The US Supreme Court has immersed itself in patent rules in a case pitting Microsoft against a Canadian technology company that claims some versions of Word violated its patent.
Eight of the nine judges -- the chief justice recused himself -- questioned the companies' lawyers at length on whether rules for challenging the validity of patents should be changed.
Beyond the battle between the US software giant and Toronto-based i4i, at stake is the future of distribution of patents in the United States.
A Microsoft victory would make it harder for patent holders to prove infringements. But if the court sides with i4i, some say it would stifle innovation.
"It's a bad thing not to give protection to an invention that deserves it; and it is just as bad a thing to give protection to an invention that doesn't deserve it," justice Stephen Breyer said. "Both can seriously harm the economy."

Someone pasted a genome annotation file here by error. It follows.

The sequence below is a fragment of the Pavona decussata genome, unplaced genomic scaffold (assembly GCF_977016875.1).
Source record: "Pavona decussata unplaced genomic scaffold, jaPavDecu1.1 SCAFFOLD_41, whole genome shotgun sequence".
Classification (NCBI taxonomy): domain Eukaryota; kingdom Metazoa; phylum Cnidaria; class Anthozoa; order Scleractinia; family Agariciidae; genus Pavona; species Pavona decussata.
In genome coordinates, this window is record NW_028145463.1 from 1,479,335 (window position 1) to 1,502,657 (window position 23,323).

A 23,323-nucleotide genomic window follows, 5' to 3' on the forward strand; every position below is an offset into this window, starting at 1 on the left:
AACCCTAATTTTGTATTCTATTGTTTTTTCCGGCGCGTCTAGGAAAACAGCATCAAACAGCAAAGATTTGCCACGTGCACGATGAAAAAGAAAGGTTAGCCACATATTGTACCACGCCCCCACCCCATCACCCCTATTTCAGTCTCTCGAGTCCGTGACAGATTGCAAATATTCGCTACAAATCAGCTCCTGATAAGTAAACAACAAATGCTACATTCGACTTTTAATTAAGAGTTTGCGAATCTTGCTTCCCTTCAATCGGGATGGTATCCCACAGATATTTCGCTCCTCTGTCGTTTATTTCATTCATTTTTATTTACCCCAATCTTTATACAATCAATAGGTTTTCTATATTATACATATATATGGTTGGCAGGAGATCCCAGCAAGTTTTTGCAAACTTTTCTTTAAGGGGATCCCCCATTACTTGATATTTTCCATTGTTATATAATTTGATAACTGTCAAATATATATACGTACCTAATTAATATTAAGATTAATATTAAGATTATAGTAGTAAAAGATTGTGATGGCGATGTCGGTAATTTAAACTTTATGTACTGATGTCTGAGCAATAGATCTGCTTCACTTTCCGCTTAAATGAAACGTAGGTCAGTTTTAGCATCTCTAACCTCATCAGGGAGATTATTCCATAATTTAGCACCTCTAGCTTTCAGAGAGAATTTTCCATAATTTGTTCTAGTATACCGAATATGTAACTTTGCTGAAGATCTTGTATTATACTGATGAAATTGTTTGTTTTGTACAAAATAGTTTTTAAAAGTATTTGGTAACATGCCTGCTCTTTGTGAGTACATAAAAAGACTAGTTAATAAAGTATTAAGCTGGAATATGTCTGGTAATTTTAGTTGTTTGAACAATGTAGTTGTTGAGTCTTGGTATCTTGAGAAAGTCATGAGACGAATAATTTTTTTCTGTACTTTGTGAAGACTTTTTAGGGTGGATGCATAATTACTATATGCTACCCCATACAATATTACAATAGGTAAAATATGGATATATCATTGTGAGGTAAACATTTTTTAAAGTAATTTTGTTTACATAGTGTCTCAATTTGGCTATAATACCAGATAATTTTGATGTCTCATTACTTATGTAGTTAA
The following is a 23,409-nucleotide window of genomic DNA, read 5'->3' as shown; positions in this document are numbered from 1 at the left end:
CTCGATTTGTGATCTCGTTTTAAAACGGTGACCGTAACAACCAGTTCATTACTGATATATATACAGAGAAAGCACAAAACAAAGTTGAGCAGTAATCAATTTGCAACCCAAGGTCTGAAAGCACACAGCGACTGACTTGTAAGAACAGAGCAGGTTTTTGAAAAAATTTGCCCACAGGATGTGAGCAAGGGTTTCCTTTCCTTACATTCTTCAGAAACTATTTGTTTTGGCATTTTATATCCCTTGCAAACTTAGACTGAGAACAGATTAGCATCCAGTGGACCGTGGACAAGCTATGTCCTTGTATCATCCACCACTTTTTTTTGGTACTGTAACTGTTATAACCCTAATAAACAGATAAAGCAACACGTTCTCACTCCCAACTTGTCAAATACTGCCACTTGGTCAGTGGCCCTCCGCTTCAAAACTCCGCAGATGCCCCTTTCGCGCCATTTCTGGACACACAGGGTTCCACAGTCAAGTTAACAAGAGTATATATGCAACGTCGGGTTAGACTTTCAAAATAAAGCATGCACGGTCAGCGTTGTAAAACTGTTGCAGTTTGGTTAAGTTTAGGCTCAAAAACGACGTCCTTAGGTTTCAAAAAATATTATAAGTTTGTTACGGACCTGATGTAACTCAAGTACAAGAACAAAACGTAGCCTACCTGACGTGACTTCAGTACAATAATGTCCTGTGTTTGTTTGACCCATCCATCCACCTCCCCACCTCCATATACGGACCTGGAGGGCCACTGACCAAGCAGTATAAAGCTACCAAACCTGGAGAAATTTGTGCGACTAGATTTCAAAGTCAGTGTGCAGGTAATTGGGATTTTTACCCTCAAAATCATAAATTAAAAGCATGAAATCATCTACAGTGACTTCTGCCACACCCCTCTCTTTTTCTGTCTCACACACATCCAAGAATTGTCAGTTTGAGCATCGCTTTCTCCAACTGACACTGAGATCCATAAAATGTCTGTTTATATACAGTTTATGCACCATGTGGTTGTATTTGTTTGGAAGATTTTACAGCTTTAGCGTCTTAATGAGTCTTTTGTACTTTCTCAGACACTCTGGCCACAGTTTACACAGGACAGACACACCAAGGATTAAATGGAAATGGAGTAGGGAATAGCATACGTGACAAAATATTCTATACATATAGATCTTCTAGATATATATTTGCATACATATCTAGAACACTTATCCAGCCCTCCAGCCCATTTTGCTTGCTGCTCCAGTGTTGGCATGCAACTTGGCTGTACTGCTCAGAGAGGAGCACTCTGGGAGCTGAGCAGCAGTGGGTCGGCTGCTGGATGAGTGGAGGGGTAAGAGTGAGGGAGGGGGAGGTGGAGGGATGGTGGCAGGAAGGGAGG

Microsoft wants those accused in infringement cases to be able to prove a patent invalid by showing a "preponderance of evidence," rather than the tougher standard of "clear and convincing evidence" that it was held to in this case.
In 2007, a lower court ordered Microsoft to pay $290 million to i4i for patent infringement related to the Canadian company's rights to XML technology.
A decision is expected by the end of June.
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